Patterning and Plant Development
Prof. Jim Haseloff, University of Cambridge.
These six lectures cover some striking features of biological self-organisation and morphogenesis using examples from the model plant, Arabidopsis thaliana. Plant cells are immobile, constrained by a rigid cell wall – yet plant development is plastic and indeterminate. Communication between neighbouring cells controls plant cell fate, and plays a major role in shaping plant growth.
Download lecture notes: (6.4 MB)
Online slide galleries:
Lecture 1 slide show Plant architecture and embryogenesis.
Lecture 2 slide show Polarity and auxin flow.
Lecture 3 slide show Regulation of gene expression by auxin.
Lecture 4 slide show Patterning of indeterminate growth.
Lecture 5 slide show Formation and specification of lateral organs.
Lecture 6 slide show Morphogenesis and engineering of plant systems.
Printouts of slides (PDF format):
Lecture 1 slides Plant architecture and embryogenesis.
Lecture 2 slides Polarity and auxin flow.
Lecture 3 slides Regulation of gene expression by auxin.
Lecture 4 slides Patterning of indeterminate growth.
Lecture 5 slides Formation and specification of lateral organs.
Lecture 6 slides Morphogenesis and engineering of plant systems.
Practical Laboratory: Patterning Processes - From Chemistry to Plants
Links to details of the Practical: Details of the practical including references
Extract from the Philip Ball book: “Shapes - Nature’s Patterns: a tapestry in three parts” is provided as reference material. This contains a non-technical description of the processes at work in this complex set of chemical reactions.
Self-organization in precipitation reactions far from the equilibrium: Elias Nakouzi and Oliver Steinbock, Sci Adv 2 (8), e1601144. DOI: 10.1126/sciadv.16011442016. 2016.
Below: Timelapse movie of B-Z reaction in the Practical Laboratory (movie: Kasey Markel), Gemma of Marchantia polymorpha at germination.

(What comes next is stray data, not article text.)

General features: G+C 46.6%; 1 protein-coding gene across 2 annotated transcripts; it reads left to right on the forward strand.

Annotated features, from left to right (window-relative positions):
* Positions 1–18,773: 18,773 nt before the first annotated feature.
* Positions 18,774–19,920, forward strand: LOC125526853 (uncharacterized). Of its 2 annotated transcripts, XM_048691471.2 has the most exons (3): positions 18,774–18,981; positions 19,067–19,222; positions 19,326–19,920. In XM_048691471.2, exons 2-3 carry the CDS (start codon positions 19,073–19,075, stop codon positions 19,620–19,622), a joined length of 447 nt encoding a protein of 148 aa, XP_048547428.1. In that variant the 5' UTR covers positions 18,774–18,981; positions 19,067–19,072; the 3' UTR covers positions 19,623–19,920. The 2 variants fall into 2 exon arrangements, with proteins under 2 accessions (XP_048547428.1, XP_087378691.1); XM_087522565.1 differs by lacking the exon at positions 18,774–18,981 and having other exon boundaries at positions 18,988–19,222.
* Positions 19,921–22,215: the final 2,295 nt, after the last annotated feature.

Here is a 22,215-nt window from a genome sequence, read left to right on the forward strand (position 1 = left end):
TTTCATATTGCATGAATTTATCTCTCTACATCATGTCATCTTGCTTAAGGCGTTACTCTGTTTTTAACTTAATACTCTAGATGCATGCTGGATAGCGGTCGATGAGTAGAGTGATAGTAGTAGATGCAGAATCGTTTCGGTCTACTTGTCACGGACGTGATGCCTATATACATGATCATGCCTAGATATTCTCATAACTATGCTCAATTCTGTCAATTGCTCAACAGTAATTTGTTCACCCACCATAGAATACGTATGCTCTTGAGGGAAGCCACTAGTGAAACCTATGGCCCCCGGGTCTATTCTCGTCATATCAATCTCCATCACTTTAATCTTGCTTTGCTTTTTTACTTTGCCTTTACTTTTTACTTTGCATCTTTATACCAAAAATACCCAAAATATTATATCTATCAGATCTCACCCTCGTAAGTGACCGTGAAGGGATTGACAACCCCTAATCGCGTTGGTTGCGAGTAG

Mechanisms in Plant Development
Mechanisms in Plant Development, Ottoline Leyser & Stephen Day, Blackwell Science, UK, 2002.
Principles of Development
Further reading: Nature's Patterns: A Tapestry in Three Parts
Lecture review materials:
Field guide to plant model systems. Chang, C., Bownam, J.L. and Meyerowitz, E.M. Cell 167:325-339 (2016).
Early plant embryogenesis - dark ages or dark matter? Bayer, M., Slane, D. and Jürgens, G. Curr. Opinion in Plant Biology, 35:30-36 (2017).
Embryogenesis - the humble beginnings of plant life. Smet, I. D., Lau, S., Mayer, U., & Jurgens, G. The Plant Journal : For Cell and Molecular Biology, 61:959-70 (2010).
Lecture 2: Polarity and auxin flow.
Auxin: A major regulator of organogenesis. Bohn-Courseau, I. Comptes Rendus Biologies, 333:290-6 (2010).
Polar targeting and endocytic recycling in auxin-dependent plant development. Kleine-Vehn, J. and Friml, J. Ann. Rev. Cell Dev. Biol. 24:447-473, (2008).
The march of the pins: Developmental plasticity by dynamic polar targeting in plant cells. Grunewald, W., & Friml, J. The EMBO Journal, 29:2700-14 (2010).
Lecture 3: Regulation of gene expression by auxin.
Mechanisms of auxin signalling. Lavy, M. and Estelle, M. Development 143:3226-3229, (2016).
Transcriptional responses to the auxin hormone. D. Weijers and D. Wagner, Annual Rev. Plant Biol. 67:21.1–21.36 (2016).
Structural biology of nuclear auxin action. D.C. Dinesh, L.I.A. Calderón Villalobos and S. Abel, Trends in Plant Science, 21:302-315 (2016).
Building a plant: cell fate specification in the early Arabidopsis embryo. Colette A. ten Hove, Kuan-Ju Lu and Dolf Weijers. Development 142:420-430 (2015).
Lecture 4: Patterning of indeterminate growth.
Twenty years on: The inner workings of the shoot apical meristem, a developmental dynamo. Barton, M. K. Developmental Biology, 341:95-113 (2010).
CLAVATA-WUSCHEL signalling in the shoot meristem. Somssich, M., Byoung, J., Rüdiger, S. and Jackson, D. Development 143:3238-3248 (2016).
Lecture 5: Formation and specification of lateral organs.
Perspectives on leaf dorsoventral polarity. Szakonyi, D., Moschopoulos, A., & Byrne, M. E. Journal of Plant Research, 123:281-90 (2010).
Floral organ identity: 20 years of ABCs. Causier, B., Schwarz-Sommer, Z., & Davies, B. Seminars in Cell & Developmental Biology, 21:73-9 (2010).
Lecture 6: Morphogenesis.
Modeling plant growth and pattern formation. Jonsson, H., & Krupinski, P. Current Opinion in Plant Biology, 13:5-11 (2010).
Stochasicity in the symmetric division of plant cells when the exceptions are the rule. Besson, S. and Dumais, J. Frontiers in Plant Science 5:1-4, (2014).
Engineering quantitative trait variation for crop improvement by genome editing. Rodriguez-Leal, D; Lemmon, ZH; Man, J; Bartlett, ME and Lippman, ZB. 2017. Cell 171, 470-480.
(Click links to download PDF files)
Background reading about Arabidopsis
Arabidopsis thaliana as a model organism in systems biology. Norman, J. M. V., & Benfey, P. N. Wiley Interdisciplinary Reviews. Systems Biology and Medicine, 1:372-9 (2009).